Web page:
Hard links

Nick Duffek nick@duffek.com
Tue, 12 Mar 2002 21:31:21 -0500 (EST)

On 12-Mar-2002, Ben Escoto wrote:

>  ND> If there were long-term plans for rdiff-backup to do that for
>  ND> all files, then the hard-link space savings question could be
>  ND> ignored, since eventually it would become irrelevant.

>Hmm, I'm not sure I understand..  Could you explain what you mean?

Many files in rdiff-backup-data might be identical, even though their
counterparts on the source system are not hard-linked.

(For example, user accounts added with the useradd command all start out
with the same set of files from /etc/skel.  When such accounts are
deleted, many of those files might not have changed since they were copied
from /etc/skel, so there could be many identical .missing files -- if I've
got the extension right -- in rdiff-backup-data.)

Suppose rdiff-backup saved space by hard-linking files in
rdiff-backup-data and maintaining a database of those links.  In that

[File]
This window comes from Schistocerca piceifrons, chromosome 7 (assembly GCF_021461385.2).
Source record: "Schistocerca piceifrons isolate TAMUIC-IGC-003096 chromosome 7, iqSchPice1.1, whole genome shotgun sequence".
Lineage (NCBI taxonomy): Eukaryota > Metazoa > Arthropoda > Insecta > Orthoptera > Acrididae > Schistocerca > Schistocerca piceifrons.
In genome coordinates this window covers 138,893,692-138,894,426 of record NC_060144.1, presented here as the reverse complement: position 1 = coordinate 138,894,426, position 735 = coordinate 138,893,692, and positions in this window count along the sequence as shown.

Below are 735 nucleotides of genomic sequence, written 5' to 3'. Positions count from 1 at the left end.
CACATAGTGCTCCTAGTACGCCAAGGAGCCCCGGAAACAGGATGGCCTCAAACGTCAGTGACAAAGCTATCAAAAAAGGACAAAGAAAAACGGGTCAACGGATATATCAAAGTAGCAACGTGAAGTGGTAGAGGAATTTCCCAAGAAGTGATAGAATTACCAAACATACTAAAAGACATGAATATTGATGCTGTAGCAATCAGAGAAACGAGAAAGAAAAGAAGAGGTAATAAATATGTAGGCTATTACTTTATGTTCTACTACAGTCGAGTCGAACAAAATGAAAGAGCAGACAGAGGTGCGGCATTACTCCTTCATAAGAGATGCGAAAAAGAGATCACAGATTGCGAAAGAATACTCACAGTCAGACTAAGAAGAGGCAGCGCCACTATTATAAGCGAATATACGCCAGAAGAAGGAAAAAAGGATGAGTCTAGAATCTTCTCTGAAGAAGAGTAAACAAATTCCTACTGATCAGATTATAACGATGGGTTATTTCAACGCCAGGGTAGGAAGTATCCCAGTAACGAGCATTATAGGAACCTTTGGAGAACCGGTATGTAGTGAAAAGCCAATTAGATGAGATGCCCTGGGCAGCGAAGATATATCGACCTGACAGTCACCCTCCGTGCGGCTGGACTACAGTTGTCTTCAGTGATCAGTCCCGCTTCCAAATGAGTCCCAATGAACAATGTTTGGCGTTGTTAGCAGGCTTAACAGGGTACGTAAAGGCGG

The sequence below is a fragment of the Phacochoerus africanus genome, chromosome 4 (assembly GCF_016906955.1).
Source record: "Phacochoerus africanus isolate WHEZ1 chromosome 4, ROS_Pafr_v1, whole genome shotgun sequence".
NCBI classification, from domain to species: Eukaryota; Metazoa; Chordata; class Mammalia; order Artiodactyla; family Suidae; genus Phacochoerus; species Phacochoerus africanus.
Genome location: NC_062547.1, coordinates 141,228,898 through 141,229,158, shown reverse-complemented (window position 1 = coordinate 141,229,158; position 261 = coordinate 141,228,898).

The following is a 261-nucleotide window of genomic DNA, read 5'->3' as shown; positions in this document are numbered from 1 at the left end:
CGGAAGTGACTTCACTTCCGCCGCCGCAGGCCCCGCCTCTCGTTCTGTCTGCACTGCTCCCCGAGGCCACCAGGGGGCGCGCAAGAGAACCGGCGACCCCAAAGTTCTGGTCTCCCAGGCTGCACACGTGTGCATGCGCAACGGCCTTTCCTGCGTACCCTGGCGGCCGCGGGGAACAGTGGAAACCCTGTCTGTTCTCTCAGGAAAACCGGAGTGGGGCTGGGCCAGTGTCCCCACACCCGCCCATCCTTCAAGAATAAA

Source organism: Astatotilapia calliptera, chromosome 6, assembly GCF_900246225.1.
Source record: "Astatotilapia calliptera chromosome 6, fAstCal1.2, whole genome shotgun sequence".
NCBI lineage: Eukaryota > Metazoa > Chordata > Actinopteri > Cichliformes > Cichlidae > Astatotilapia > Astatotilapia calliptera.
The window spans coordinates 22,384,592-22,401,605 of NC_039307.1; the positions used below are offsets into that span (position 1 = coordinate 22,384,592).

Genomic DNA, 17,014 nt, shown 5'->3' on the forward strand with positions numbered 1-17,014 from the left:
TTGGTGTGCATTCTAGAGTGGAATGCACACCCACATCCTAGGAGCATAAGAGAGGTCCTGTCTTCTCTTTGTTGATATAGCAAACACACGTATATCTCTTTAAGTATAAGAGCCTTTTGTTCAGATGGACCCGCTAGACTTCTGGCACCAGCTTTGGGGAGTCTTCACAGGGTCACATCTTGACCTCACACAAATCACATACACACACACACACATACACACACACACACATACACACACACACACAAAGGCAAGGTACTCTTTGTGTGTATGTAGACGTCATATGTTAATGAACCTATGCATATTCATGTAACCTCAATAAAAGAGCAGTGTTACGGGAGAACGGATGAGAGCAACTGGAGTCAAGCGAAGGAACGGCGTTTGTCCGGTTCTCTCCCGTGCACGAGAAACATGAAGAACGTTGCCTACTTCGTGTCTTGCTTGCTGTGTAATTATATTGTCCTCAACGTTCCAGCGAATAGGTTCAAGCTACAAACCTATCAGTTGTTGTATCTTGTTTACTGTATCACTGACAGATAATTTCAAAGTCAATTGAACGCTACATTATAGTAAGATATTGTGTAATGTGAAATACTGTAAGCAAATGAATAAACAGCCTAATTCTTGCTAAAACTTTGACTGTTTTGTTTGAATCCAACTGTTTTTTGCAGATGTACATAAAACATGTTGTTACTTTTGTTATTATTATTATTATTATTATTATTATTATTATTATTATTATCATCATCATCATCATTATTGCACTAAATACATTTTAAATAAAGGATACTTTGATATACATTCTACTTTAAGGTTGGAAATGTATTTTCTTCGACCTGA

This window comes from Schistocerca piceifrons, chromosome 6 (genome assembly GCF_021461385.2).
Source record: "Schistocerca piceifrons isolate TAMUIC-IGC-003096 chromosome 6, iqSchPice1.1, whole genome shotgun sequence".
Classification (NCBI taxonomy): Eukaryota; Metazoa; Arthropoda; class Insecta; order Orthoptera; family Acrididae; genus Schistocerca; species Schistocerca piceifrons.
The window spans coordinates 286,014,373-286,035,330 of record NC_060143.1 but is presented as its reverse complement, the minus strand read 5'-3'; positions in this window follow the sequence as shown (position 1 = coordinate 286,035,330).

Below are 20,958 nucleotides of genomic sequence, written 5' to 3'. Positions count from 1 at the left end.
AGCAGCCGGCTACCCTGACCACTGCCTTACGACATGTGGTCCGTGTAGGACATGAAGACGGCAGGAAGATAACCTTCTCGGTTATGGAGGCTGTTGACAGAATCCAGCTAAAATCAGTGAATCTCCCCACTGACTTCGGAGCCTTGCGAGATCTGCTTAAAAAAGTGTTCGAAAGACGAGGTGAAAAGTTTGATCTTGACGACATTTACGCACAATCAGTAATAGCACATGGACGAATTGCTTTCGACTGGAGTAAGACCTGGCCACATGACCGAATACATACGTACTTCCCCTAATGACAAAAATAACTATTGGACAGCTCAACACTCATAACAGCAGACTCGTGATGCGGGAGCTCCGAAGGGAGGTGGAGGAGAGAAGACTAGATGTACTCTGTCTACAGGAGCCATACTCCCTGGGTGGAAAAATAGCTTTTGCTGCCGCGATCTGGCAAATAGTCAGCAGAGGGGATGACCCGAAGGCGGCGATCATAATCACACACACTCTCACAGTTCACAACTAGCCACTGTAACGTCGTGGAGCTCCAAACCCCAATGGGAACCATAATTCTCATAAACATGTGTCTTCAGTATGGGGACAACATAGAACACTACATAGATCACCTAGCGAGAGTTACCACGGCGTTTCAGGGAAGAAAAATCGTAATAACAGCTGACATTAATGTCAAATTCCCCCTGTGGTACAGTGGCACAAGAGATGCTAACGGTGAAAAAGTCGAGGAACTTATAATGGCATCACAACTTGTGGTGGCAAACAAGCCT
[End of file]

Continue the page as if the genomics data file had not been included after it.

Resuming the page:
case, maybe it could do something similar with identical non-hard-linked
files: save only one copy of each group of identical files, and store
pointers to the other copies in a database.

And if it could do that, then maybe it could also maintain a database of
identical file sub-parts, saving even more space.

I'm not suggesting that you do any of this; I'd be surprised if the space
savings would be worth the extra complexity and running time.

My point was that if you planned to save space by using hard links in
rdiff-backup-data, then you'd be just one step along a continuum of
compression.  Each step on that continuum is a superset of its
predecessors, so if you opted for a later one, then you wouldn't need to
implement the earlier ones.